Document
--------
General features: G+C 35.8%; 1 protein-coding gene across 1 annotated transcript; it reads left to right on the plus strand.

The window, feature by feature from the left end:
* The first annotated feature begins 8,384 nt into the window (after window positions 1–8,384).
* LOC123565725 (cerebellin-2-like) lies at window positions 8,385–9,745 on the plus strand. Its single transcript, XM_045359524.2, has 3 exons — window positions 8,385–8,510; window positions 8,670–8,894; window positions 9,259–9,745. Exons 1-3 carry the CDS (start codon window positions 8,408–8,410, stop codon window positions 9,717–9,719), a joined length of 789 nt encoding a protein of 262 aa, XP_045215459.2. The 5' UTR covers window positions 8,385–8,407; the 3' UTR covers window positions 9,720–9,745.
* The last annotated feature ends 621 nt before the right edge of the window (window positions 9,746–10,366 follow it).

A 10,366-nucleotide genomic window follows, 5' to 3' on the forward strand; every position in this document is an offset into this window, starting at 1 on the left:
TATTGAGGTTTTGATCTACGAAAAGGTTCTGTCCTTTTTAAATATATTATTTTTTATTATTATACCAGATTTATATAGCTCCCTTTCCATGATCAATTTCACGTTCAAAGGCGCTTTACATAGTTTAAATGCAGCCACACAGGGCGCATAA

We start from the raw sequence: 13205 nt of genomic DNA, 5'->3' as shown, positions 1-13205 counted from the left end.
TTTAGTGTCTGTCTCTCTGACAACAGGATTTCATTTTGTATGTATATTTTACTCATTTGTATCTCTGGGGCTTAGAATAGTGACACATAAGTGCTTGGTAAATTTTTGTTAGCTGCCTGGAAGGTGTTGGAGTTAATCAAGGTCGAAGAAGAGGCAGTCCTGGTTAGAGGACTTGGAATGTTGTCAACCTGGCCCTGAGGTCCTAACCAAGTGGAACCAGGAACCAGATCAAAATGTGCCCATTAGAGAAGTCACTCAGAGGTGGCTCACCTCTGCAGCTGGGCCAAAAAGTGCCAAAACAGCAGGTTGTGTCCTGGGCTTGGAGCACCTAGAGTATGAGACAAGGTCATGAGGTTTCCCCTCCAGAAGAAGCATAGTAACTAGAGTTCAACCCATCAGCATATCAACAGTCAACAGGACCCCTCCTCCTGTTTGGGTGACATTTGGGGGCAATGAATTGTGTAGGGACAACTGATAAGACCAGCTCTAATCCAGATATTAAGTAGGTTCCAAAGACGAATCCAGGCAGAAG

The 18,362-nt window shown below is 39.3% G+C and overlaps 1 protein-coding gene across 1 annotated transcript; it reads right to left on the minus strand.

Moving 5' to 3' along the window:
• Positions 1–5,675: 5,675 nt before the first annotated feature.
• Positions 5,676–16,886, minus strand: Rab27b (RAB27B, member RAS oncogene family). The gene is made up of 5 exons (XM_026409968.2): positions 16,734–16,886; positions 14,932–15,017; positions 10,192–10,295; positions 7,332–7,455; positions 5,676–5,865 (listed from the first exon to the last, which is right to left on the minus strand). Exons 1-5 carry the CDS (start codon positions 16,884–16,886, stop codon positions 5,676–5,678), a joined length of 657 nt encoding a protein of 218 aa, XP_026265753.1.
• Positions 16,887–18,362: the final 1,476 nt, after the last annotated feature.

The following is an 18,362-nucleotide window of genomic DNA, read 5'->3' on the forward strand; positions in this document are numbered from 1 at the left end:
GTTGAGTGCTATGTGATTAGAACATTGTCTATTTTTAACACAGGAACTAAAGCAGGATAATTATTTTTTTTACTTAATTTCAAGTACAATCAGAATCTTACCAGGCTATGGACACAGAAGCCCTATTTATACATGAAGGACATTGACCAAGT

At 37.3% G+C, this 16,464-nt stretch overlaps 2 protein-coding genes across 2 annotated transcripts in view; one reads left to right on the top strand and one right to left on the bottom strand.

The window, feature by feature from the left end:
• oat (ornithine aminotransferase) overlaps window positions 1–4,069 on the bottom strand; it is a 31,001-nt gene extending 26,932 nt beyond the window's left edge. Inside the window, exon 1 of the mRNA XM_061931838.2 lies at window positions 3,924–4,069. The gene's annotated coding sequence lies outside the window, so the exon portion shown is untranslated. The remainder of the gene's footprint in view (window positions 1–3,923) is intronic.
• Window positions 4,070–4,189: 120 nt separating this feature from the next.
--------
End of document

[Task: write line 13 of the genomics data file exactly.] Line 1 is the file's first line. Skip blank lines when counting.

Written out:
• Positions 5,676–16,886, minus strand: Rab27b (RAB27B, member RAS oncogene family). The gene is made up of 5 exons (XM_026409968.2): positions 16,734–16,886; positions 14,932–15,017; positions 10,192–10,295; positions 7,332–7,455; positions 5,676–5,865 (listed from the first exon to the last, which is right to left on the minus strand). Exons 1-5 carry the CDS (start codon positions 16,884–16,886, stop codon positions 5,676–5,678), a joined length of 657 nt encoding a protein of 218 aa, XP_026265753.1.